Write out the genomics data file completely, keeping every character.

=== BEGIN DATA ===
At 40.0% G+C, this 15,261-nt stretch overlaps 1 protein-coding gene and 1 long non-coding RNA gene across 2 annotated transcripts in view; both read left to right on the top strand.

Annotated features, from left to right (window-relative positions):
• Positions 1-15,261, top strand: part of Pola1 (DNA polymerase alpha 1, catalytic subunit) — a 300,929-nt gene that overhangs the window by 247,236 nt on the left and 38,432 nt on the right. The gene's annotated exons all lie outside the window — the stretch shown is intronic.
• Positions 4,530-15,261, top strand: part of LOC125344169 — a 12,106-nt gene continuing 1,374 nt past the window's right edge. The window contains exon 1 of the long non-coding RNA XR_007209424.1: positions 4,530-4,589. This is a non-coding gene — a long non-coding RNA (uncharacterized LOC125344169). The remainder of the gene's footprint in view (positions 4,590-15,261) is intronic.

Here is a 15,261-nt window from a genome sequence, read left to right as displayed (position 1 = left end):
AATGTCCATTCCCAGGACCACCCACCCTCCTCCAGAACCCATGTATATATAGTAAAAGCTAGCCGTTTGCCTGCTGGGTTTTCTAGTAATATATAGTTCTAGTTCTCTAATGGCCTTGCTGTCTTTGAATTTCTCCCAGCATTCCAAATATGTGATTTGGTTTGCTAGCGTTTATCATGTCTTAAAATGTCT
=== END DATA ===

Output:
At 40.0% G+C, this 15,261-nt stretch overlaps 1 protein-coding gene and 1 long non-coding RNA gene across 2 annotated transcripts in view; both read left to right on the top strand.

Annotated features, from left to right (window-relative positions):
• Positions 1-15,261, top strand: part of Pola1 (DNA polymerase alpha 1, catalytic subunit) — a 300,929-nt gene that overhangs the window by 247,236 nt on the left and 38,432 nt on the right. The gene's annotated exons all lie outside the window — the stretch shown is intronic.
• Positions 4,530-15,261, top strand: part of LOC125344169 — a 12,106-nt gene continuing 1,374 nt past the window's right edge. The window contains exon 1 of the long non-coding RNA XR_007209424.1: positions 4,530-4,589. This is a non-coding gene — a long non-coding RNA (uncharacterized LOC125344169). The remainder of the gene's footprint in view (positions 4,590-15,261) is intronic.

Here is a 15,261-nt window from a genome sequence, read left to right as displayed (position 1 = left end):
AATGTCCATTCCCAGGACCACCCACCCTCCTCCAGAACCCATGTATATATAGTAAAAGCTAGCCGTTTGCCTGCTGGGTTTTCTAGTAATATATAGTTCTAGTTCTCTAATGGCCTTGCTGTCTTTGAATTTCTCCCAGCATTCCAAATATGTGATTTGGTTTGCTAGCGTTTATCATGTCTTAAAATGTCT